“Beautiful” is the result of RIIV’s collaborative process with beatmaker DJ Shaw, producers DJ Dens (a.k.a. The Rooster), Chris Anger and executive producer Michael Varner of L2 Records. The track is a blissfully laid-back pop tune with a subtle EDM vibe and works as the perfect showcase for RIIV’s smooth and charismatic voice. Beginning with filtered clean guitar, a languid ‘four to the floor’ beat provides the bedrock for RIIV to lay down a memorable vocal melody with romantic lyrics: “Finally found a reason to sacrifice all of my heart…”.

It breaks down for the bridge with a catchy “Is it your love?” refrain before building back up to an instantly anthemic chorus augmented by synth melodies. In the second verse, the beat develops subtly with handclaps before the chorus and bridge refrain combine to great effect. The production throughout is absolutely first rate and can stand alongside anything on mainstream radio. With the music appealing to both the pop and EDM scenes, “Beautiful” is well placed to be successful both on radio and in the clubs.

Overall, this a perfectly produced Pop/EDM track with a summery, joyous vibe that will undoubtedly help RIIV gain traction in the Pop/EDM space. Since the track’s release, “Beautiful” has received nearly 200,000 views on YouTube and has been doing extremely well on streaming platforms. If RIIV continues to produce songs of this caliber, he has the potential to become the next big thing in the Pop/EDM world. I await future releases with great interest.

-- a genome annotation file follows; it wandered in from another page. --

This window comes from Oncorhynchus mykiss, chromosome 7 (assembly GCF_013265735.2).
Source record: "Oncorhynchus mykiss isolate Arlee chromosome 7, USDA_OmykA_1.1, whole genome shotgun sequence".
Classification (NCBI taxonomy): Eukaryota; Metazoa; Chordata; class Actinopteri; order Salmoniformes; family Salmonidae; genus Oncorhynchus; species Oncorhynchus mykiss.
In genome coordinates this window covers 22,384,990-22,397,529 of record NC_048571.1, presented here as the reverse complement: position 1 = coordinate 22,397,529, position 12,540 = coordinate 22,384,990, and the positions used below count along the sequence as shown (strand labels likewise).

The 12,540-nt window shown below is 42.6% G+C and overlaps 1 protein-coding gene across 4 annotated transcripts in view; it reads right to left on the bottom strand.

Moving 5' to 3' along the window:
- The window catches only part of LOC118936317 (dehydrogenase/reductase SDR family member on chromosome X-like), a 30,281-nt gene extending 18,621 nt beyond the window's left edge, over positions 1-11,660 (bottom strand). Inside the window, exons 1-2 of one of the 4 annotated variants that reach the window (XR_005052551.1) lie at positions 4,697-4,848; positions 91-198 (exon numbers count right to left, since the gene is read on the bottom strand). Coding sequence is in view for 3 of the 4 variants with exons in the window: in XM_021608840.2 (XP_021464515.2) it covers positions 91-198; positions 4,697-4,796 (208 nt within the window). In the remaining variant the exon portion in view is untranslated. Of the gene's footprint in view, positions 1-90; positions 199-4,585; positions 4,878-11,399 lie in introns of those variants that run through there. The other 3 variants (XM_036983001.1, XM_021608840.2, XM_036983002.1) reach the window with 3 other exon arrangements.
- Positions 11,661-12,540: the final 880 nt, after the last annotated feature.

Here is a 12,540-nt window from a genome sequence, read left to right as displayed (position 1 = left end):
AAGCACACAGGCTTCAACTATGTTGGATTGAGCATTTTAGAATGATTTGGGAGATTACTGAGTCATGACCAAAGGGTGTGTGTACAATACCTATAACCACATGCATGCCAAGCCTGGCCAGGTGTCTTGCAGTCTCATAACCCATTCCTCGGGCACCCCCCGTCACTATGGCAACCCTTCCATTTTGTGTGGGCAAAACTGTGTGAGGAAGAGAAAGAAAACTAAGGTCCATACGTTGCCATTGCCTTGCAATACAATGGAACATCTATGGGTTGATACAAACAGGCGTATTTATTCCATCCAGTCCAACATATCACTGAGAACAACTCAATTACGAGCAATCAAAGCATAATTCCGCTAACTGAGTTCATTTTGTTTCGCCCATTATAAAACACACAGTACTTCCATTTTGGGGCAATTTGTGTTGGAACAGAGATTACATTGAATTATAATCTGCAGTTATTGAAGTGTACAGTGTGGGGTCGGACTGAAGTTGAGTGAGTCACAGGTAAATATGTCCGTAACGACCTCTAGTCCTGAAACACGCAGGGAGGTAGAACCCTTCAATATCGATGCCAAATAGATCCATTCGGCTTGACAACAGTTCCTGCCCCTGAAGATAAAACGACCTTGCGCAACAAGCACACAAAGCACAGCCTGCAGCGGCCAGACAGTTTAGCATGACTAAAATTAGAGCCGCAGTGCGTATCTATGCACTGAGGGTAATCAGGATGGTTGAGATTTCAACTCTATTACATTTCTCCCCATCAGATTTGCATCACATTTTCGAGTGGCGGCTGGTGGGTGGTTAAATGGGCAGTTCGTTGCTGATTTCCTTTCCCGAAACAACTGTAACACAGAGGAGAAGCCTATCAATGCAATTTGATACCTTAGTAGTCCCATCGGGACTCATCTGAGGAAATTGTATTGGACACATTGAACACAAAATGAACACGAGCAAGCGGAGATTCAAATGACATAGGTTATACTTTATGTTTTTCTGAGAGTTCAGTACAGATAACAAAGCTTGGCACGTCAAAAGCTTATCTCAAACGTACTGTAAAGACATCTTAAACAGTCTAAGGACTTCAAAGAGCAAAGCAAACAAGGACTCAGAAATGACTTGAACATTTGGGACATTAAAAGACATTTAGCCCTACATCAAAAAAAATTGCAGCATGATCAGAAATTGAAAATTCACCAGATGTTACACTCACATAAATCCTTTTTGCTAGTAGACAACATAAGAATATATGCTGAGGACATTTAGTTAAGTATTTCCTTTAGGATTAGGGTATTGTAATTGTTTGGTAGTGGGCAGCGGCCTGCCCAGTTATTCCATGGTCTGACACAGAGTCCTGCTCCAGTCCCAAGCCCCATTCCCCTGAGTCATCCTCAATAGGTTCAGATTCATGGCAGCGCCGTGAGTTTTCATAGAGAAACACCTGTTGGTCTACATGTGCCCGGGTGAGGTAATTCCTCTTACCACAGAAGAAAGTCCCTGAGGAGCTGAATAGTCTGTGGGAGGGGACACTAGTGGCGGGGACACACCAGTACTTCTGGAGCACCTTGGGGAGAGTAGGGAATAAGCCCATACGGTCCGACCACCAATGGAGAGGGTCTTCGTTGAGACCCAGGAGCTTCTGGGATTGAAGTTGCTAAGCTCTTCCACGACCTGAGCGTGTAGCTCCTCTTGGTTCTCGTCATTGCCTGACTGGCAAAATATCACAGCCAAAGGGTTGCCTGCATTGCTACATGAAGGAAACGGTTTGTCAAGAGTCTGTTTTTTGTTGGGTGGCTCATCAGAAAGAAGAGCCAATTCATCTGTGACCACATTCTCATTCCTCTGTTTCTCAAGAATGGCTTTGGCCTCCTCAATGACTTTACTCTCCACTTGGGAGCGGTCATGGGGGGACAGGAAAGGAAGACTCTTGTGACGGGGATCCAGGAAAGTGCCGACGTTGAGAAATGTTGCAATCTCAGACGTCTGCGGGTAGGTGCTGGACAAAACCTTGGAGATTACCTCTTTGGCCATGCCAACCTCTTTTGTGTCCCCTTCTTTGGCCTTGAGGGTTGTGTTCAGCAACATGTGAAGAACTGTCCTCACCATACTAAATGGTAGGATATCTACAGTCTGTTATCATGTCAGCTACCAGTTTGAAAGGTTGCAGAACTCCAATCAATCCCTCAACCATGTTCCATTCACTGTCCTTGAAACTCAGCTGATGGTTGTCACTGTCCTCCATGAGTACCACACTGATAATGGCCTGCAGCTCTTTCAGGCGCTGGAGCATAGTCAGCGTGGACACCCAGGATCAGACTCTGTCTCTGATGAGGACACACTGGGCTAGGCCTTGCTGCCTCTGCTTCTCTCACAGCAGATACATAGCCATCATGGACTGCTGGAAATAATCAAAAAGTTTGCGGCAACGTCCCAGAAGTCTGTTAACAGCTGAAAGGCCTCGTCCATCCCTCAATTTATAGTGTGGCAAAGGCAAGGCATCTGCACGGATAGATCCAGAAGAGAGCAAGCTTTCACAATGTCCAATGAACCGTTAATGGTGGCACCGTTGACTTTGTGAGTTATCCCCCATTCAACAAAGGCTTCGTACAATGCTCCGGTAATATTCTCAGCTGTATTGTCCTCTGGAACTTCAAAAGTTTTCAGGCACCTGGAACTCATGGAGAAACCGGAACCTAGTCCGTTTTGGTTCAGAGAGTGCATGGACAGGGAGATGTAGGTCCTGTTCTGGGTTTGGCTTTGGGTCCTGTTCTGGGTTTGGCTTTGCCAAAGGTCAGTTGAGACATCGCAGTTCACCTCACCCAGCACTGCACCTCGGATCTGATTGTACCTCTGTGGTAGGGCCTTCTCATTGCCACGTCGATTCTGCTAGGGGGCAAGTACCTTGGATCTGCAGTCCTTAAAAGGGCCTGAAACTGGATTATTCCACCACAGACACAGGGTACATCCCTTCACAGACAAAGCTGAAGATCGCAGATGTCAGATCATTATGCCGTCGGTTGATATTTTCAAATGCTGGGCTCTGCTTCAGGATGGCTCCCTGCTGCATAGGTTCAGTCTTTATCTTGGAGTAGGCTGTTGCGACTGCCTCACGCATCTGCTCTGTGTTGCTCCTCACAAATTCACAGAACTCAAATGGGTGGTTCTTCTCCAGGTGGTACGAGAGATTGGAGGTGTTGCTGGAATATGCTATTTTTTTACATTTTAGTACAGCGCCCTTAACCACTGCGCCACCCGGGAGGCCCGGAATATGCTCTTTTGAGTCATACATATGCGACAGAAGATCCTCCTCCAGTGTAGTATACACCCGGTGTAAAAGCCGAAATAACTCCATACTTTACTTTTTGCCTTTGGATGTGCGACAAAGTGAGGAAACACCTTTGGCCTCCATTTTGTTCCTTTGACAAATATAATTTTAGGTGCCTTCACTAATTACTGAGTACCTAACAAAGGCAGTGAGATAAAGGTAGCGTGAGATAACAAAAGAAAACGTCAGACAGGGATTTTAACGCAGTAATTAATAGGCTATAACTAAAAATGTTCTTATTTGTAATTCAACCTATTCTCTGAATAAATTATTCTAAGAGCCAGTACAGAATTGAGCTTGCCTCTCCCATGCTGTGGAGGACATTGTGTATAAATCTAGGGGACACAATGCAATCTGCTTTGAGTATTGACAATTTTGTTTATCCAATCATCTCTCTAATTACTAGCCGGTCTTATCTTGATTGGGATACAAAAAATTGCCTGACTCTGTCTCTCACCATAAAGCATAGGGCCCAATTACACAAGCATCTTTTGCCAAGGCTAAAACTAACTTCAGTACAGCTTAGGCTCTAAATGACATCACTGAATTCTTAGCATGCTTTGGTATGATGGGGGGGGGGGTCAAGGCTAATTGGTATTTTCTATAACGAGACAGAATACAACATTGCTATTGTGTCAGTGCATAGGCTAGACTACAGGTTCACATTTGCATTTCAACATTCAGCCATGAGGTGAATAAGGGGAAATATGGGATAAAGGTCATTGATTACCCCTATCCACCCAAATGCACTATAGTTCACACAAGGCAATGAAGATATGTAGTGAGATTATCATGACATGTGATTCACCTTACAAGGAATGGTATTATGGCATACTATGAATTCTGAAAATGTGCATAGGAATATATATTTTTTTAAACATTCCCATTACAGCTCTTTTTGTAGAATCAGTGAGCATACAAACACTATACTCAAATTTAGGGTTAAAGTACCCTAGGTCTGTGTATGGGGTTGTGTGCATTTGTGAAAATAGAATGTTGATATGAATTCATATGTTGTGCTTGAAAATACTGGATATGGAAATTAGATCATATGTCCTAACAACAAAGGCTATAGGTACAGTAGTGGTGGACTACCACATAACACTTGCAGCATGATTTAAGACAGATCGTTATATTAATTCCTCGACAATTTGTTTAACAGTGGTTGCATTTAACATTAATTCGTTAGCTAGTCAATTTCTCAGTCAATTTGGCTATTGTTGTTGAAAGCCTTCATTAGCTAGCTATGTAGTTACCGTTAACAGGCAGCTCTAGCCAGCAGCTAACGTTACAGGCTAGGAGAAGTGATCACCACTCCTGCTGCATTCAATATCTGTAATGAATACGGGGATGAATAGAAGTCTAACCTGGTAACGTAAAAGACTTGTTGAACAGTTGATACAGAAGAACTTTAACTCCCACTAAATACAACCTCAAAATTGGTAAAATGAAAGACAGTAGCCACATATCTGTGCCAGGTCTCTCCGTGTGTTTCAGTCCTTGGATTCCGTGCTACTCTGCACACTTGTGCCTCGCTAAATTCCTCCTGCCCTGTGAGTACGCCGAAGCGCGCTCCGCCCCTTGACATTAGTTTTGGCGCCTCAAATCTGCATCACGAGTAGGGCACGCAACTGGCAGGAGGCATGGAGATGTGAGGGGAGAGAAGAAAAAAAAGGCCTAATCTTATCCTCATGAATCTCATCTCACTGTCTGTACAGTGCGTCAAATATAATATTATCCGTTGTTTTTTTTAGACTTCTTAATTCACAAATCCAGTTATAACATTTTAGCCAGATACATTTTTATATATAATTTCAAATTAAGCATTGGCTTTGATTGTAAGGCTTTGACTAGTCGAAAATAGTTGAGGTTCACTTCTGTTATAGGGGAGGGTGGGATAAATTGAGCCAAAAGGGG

VERDICT = 8.7 out of 10

Alex Faulkner


Listen here:

ALBUM REVIEW: Insanity Origins by Parasyche


Parasyche are a four-piece metal band hailing from Santiago in Chile. The band were formed back in 2010 by Matías Becerra and Nico España. When singer and rhythm guitarist Nick Borie joined in 2011 the band found their musical and lyrical identity.

In 2016, they began work on their debut album with Christian Suárez on bass and also secondary vocals. Their music is a fusion of thrash, speed and progressive metal and you can hear the influences of bands like Metallica and Megadeth, classic heavy rock like Deep Purple and prog-metal bands like Dream Theater and Tool. A cover of Bohemian Rhapsody by Queen went viral on YouTube, amassing well over a million views.

Insanity Origins consists of ten tracks that clock in around five to eight minutes in length, something that shows their musical ambition. Opening track Box Of Hate gets the album off to an incendiary start, starting in a blaze of low-end guitar riffs and furious drumming.

A metal band is nothing without a great vocalist and fortunately Nico Borie has an excellent voice, halfway between Metallica’s James Hatfield and Sepultura’s Max Cavalera. The relentless intensity of the music is interspersed with numerous superb passages that brought to mind Deep Purple’s Ritchie Blackmore. They show their progressive influences with constant shifts in tempo and dynamics and lyrically it’s equally heavy: “I can’t any escape…it’s inside my head, a box filled with rage“.